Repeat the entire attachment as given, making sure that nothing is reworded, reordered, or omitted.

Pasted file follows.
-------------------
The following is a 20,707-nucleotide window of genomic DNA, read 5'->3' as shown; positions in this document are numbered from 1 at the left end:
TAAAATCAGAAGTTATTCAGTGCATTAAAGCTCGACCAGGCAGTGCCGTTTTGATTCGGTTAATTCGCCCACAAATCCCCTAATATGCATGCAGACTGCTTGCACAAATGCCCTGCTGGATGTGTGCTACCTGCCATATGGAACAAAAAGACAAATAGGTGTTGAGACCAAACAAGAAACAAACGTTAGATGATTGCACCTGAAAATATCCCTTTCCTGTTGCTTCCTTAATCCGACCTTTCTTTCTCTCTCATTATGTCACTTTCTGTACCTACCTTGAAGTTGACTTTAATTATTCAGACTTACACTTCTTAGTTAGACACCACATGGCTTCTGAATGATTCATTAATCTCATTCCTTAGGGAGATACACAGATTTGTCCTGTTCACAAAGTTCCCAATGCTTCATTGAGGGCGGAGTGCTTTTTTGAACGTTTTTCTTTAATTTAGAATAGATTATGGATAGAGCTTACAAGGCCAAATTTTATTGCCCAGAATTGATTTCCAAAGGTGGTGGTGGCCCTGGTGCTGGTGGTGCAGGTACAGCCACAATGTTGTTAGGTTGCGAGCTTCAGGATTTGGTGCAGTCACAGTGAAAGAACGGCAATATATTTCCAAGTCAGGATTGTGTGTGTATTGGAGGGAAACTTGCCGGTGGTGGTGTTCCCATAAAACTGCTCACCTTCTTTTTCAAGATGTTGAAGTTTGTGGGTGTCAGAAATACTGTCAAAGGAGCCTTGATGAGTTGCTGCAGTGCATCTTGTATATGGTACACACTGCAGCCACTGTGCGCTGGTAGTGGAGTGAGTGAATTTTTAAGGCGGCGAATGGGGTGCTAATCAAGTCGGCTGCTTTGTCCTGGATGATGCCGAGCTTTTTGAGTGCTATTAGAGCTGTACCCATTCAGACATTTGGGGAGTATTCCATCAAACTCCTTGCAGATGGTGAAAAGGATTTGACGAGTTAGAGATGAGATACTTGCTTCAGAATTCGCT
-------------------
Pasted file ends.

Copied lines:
The following is a 20,707-nucleotide window of genomic DNA, read 5'->3' as shown; positions in this document are numbered from 1 at the left end:
TAAAATCAGAAGTTATTCAGTGCATTAAAGCTCGACCAGGCAGTGCCGTTTTGATTCGGTTAATTCGCCCACAAATCCCCTAATATGCATGCAGACTGCTTGCACAAATGCCCTGCTGGATGTGTGCTACCTGCCATATGGAACAAAAAGACAAATAGGTGTTGAGACCAAACAAGAAACAAACGTTAGATGATTGCACCTGAAAATATCCCTTTCCTGTTGCTTCCTTAATCCGACCTTTCTTTCTCTCTCATTATGTCACTTTCTGTACCTACCTTGAAGTTGACTTTAATTATTCAGACTTACACTTCTTAGTTAGACACCACATGGCTTCTGAATGATTCATTAATCTCATTCCTTAGGGAGATACACAGATTTGTCCTGTTCACAAAGTTCCCAATGCTTCATTGAGGGCGGAGTGCTTTTTTGAACGTTTTTCTTTAATTTAGAATAGATTATGGATAGAGCTTACAAGGCCAAATTTTATTGCCCAGAATTGATTTCCAAAGGTGGTGGTGGCCCTGGTGCTGGTGGTGCAGGTACAGCCACAATGTTGTTAGGTTGCGAGCTTCAGGATTTGGTGCAGTCACAGTGAAAGAACGGCAATATATTTCCAAGTCAGGATTGTGTGTGTATTGGAGGGAAACTTGCCGGTGGTGGTGTTCCCATAAAACTGCTCACCTTCTTTTTCAAGATGTTGAAGTTTGTGGGTGTCAGAAATACTGTCAAAGGAGCCTTGATGAGTTGCTGCAGTGCATCTTGTATATGGTACACACTGCAGCCACTGTGCGCTGGTAGTGGAGTGAGTGAATTTTTAAGGCGGCGAATGGGGTGCTAATCAAGTCGGCTGCTTTGTCCTGGATGATGCCGAGCTTTTTGAGTGCTATTAGAGCTGTACCCATTCAGACATTTGGGGAGTATTCCATCAAACTCCTTGCAGATGGTGAAAAGGATTTGACGAGTTAGAGATGAGATACTTGCTTCAGAATTCGCT